Over the next three days, we met all sorts of interesting people ; grass-root workers, in particular, belonging to a delectable social mix; Rajput, Brahmin, Dalit, Muslim, Yadav, young and old, it was a colourful congregation. The goodness was palpable. The energy, unbridled. Their commitment, unshakeable.
Everyone wanted resurgence, a self-respect they felt the Congress really deserved. “We need to bring Congress back, we will not give up”. Their stories of hard work were touching, their inflexible resolution to persist with their mission, laudable. And they all believed in the big dream of their young leader. The hurt was deep, though. This was the state of Jawaharlal Nehru, no less. Allahabad , the party’s ancestral home. Mayawati’s caste -card, BJPs religious divide, and Mulayam Singh’s adroit political manoeuvering had check-mated the Congress. Of course, the Congress had itself allowed it’s downhill slide to continue unabated for long, unchecked and unhindered. But now they were united in the belief that they would emerge stronger, their time would come.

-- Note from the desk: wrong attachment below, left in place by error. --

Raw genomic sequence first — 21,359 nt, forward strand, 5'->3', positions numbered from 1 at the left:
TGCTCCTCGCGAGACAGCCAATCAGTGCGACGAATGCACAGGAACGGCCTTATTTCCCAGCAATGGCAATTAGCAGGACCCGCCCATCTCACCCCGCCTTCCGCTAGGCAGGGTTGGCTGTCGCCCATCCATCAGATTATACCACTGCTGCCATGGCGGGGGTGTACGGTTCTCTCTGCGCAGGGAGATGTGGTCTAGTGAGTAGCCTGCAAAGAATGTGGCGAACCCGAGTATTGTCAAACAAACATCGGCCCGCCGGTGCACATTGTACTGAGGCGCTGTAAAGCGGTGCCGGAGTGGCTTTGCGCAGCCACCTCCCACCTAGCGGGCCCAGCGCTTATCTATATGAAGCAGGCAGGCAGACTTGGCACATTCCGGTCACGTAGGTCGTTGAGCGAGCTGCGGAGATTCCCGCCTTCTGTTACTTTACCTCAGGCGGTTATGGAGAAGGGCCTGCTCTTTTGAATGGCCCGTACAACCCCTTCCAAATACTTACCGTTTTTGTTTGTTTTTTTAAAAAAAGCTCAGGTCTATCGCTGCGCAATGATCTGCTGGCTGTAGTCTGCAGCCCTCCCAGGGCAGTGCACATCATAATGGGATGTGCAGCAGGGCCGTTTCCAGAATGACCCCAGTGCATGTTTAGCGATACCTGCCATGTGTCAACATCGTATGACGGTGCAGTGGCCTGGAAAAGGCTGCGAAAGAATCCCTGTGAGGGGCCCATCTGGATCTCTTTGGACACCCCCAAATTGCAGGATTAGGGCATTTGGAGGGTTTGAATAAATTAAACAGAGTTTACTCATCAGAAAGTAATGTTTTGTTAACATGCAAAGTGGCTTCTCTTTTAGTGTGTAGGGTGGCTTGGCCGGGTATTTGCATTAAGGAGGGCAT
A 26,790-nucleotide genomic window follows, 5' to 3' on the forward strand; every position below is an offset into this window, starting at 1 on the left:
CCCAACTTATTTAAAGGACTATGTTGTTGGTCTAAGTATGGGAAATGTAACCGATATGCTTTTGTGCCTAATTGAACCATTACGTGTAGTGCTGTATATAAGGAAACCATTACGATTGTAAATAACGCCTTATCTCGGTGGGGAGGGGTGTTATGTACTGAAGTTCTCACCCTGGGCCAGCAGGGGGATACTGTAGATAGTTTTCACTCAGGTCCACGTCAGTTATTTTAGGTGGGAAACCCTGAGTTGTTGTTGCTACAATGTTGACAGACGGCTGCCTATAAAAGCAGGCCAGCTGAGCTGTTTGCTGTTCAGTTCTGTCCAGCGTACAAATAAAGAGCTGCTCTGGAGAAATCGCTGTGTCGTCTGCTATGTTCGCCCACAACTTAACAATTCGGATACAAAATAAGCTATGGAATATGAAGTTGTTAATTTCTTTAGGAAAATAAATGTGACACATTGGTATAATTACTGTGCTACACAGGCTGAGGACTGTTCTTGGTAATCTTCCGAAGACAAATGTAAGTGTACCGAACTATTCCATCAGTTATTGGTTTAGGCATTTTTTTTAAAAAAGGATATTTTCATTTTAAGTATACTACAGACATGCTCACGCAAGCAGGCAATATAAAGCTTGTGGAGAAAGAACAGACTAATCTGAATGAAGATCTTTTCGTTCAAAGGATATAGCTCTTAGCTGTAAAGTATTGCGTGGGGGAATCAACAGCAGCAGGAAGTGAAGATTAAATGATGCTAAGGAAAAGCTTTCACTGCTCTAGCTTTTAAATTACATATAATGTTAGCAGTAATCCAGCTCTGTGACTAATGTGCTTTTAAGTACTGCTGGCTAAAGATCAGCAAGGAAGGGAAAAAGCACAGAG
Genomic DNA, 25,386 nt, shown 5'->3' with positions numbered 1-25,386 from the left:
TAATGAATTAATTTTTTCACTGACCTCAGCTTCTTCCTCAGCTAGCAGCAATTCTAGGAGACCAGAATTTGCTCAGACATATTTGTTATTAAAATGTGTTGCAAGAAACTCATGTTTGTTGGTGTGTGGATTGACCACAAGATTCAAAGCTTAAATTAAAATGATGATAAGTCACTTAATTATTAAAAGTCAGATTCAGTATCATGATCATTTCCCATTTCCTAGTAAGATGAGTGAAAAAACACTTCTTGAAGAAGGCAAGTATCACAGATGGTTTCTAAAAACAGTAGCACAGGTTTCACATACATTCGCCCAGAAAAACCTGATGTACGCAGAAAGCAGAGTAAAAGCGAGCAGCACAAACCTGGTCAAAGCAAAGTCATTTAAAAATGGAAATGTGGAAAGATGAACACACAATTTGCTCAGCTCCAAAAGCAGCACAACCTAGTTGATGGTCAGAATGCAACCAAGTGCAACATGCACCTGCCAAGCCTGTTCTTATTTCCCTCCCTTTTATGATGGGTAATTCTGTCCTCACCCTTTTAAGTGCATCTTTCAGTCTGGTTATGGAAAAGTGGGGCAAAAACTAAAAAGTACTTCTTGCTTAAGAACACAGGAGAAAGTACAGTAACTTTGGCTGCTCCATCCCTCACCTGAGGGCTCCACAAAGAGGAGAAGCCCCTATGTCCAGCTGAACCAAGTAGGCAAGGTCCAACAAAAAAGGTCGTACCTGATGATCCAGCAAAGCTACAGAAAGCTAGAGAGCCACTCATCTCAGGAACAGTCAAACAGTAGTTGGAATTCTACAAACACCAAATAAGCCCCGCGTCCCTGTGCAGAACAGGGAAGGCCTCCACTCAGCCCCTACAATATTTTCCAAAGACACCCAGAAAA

As we left the guest house at the end of an incredible trip, I went up to give the cook a small nominal tip. He steadfastly refused; there was no way he would accept even a token of appreciation because he thought that the constituency challenges were the main issues, and he had his own personal contribution to make. It was his duty to do what he did; period. He did not budge. There was gratitude in his eyes, and warmth in his hand as we said good-bye. The goodwill for the Gandhi family in their constituency is got to be seen to be believed. I was humbled beyond description.